Happy Anniversary: 52 Years Ago Elvis Married Priscilla
Tennessee, USA, 5th February 1968, Rock & Roll star Elvis Presley with his wife Priscilla proudly show their new born baby, 4 day old Lisa Marie, at the Baptist Hospital in Memphis (Photo by Popperfoto/Getty Images)
In recognition of what would have been Elvis and Priscilla Presley’s 52nd wedding anniversary (May 1, 1967), we revisit our conversation with Priscilla about the album Elvis would have wanted to make.
Tucked away in a modest recording studio just off of Times Square on a drizzly New York City evening, Priscilla Presley sits among the gathered listening party as an Elvis Presley cover of “Bridge Over Troubled Water” plays over the loudspeakers.
Elvis, however, isn’t alone on the track. A recent album, If I Can Dream, sees Presley’s tunes remixed to include backing from the Royal Philharmonic Orchestra—a brilliant artistic marriage that draws out the true power of Elvis’s voice and even includes a duet with Canuck crooner Michael Bublé.
The following morning, Priscilla sat down with Zoomer‘s Mike Crisolago to discuss “the album Elvis would have wanted to make.”
Mike Crisolago: When introducing this album, you noted that Elvis should be known for more than his rock ‘n’ roll.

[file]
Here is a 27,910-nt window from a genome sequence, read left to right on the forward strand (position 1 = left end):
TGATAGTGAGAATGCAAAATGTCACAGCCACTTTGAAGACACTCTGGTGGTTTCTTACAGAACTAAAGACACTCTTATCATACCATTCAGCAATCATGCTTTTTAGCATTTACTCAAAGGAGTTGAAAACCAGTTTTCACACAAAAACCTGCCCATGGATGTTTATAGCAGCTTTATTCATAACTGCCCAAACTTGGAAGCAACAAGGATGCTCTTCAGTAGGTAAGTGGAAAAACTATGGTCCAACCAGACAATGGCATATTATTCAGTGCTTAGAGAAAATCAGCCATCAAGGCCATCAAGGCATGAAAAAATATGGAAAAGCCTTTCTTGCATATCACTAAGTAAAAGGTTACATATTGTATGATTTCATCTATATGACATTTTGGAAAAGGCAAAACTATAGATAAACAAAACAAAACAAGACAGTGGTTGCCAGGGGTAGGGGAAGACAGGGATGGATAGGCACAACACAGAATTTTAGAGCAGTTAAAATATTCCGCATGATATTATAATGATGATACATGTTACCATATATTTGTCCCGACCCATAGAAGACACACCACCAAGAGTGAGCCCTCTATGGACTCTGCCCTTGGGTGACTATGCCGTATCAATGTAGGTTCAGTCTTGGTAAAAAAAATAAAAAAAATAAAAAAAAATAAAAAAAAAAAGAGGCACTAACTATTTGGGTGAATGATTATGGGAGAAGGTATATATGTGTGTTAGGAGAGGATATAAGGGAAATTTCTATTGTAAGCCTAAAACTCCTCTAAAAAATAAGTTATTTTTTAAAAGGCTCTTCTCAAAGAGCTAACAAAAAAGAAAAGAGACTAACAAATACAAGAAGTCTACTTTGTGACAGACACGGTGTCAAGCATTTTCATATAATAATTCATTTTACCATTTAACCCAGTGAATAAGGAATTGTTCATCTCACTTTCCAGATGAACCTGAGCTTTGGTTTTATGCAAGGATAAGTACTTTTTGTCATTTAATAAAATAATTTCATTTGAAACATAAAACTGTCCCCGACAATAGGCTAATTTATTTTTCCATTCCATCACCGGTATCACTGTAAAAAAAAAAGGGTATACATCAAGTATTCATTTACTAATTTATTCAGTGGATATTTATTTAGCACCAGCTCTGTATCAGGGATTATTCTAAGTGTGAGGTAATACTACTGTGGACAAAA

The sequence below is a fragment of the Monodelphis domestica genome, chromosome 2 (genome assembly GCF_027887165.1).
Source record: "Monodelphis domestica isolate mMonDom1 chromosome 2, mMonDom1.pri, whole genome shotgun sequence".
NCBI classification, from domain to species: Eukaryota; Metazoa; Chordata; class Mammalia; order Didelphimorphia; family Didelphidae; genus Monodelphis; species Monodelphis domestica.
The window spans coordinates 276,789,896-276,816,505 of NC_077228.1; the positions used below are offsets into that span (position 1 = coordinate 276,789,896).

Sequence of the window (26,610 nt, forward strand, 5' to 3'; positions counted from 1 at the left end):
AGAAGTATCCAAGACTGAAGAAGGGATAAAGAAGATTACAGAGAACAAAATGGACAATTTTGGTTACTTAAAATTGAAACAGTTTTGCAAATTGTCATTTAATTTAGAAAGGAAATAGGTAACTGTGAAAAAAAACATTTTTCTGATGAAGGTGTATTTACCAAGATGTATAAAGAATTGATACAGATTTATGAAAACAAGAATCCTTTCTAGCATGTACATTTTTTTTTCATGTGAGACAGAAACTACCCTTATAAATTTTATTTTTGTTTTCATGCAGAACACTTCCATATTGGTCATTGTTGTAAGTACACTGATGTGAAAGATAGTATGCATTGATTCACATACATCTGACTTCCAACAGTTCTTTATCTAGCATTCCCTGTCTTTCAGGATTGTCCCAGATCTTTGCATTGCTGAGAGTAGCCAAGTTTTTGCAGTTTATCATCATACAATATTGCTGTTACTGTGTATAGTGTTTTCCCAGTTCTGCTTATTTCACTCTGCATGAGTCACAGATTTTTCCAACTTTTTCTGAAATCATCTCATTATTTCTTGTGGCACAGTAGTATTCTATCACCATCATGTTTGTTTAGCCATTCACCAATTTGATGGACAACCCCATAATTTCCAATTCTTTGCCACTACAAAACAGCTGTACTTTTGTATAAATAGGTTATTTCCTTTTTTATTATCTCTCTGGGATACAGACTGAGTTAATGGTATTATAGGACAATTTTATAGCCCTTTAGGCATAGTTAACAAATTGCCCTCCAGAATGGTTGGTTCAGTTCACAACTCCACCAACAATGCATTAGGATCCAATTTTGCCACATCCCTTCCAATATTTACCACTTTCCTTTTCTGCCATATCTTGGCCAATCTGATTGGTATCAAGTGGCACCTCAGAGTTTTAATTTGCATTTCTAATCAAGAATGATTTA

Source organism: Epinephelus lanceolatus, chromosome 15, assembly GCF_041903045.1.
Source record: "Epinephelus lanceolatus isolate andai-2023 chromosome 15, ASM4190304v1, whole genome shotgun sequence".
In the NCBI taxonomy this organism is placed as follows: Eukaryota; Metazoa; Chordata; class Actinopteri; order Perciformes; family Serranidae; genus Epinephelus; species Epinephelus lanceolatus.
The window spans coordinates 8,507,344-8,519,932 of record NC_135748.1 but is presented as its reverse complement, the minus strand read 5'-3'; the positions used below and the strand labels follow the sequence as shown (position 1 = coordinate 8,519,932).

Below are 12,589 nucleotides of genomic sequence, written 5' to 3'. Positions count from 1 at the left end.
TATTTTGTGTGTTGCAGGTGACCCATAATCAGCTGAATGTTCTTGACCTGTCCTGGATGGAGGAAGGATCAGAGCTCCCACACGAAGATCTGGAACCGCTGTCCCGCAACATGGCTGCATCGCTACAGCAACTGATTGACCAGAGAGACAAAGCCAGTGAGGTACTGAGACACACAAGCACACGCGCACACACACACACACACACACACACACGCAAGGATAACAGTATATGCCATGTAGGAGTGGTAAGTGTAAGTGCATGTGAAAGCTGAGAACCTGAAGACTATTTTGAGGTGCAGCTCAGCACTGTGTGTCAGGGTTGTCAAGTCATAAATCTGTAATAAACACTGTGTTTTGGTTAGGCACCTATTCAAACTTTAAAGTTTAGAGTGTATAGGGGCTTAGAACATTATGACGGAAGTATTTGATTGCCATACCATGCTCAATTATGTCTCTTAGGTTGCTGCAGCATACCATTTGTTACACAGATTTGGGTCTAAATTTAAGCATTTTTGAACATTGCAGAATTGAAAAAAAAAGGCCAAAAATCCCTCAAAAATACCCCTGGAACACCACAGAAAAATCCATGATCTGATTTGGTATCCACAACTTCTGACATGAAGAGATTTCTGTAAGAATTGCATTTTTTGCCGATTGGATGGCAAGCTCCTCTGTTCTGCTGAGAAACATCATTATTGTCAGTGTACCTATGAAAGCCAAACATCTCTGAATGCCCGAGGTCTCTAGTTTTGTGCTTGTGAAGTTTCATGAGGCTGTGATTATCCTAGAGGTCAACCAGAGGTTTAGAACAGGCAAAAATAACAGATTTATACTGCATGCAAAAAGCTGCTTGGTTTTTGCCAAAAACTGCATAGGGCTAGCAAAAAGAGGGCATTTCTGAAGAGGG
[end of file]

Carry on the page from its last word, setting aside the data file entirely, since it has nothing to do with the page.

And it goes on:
Priscilla Presley: He had a passion for all kinds of music. The rhythm and blues, pop, gospel, opera, classical – he listened to all of it and he got something from all of it. A high note, how someone expressed something – he’d get lost in the music.
MC: Why couldn’t he make an album like this during his lifetime?
PP: RCA controlled the music. How do you do what you want to do when your label doesn’t even understand you? And Elvis would say that there is so much more to music than that…He was very innovative—way ahead of his time. He was not stuck on, “It has to be this way,” meaning it’ll never change. He took risks. The bigger, the better, the louder, the more impact, the more dramatic—that’s what Elvis loved.
MC: I can’t fathom a time when people wouldn’t know of Elvis, but you worry he could be forgotten.
PP: My son [with Marco Garibaldi] can listen to [an old recording], and I say, “Do you like this?” [And he says], “Yeah, for back then it was great.” That scares me a little bit. And he’s in his early 20s. And I’m thinking, “If he’s thinking that, so is the younger generation.” We lived it and we knew the phenomena. We know the legend that [Elvis] is, and the goal is to try to keep him as current as possible.
MC: You had a really sweet story about “Bridge Over Troubled Water” and what that song means to you.
PP: I remember, just before [Elvis] was to go on stage, his father walked up to both of us and said, “I just want you to know that Priscilla’s horse died today.” I didn’t know he was sick. And Elvis got a bit upset with him. He saw me and he said, “Baby, go to the booth and watch the show.” So when he came out to do that song, he looked over and said, “This is for you.” So when I heard the song, it just brings me back to that moment.
A version of this article appeared in the November 2015 issue with the headline, “The King of Classical?”, p. 20-21.